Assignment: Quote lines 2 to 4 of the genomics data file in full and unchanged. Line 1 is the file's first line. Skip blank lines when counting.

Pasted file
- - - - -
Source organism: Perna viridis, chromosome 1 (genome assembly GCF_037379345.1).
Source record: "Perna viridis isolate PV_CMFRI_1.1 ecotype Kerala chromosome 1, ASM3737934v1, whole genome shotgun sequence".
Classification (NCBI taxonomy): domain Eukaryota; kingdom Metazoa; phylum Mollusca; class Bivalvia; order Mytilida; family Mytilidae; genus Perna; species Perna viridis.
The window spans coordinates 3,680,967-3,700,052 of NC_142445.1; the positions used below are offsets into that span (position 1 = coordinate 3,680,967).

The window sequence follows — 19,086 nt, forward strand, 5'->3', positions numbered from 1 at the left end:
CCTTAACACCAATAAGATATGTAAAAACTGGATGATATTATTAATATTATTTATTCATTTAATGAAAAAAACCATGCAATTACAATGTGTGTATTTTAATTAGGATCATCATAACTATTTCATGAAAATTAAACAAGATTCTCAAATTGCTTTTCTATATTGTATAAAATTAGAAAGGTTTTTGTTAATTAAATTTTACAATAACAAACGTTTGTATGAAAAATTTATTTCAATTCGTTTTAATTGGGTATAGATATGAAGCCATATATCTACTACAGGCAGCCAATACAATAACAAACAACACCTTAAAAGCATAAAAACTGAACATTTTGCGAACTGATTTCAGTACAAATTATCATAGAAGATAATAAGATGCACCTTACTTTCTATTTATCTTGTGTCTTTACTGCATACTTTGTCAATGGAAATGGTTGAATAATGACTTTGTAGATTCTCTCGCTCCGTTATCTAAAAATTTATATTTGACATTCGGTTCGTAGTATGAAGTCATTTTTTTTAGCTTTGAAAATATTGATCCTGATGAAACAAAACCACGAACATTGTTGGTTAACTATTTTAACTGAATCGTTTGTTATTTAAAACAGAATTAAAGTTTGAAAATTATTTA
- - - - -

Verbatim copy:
Source record: "Perna viridis isolate PV_CMFRI_1.1 ecotype Kerala chromosome 1, ASM3737934v1, whole genome shotgun sequence".
Classification (NCBI taxonomy): domain Eukaryota; kingdom Metazoa; phylum Mollusca; class Bivalvia; order Mytilida; family Mytilidae; genus Perna; species Perna viridis.
The window spans coordinates 3,680,967-3,700,052 of NC_142445.1; the positions used below are offsets into that span (position 1 = coordinate 3,680,967).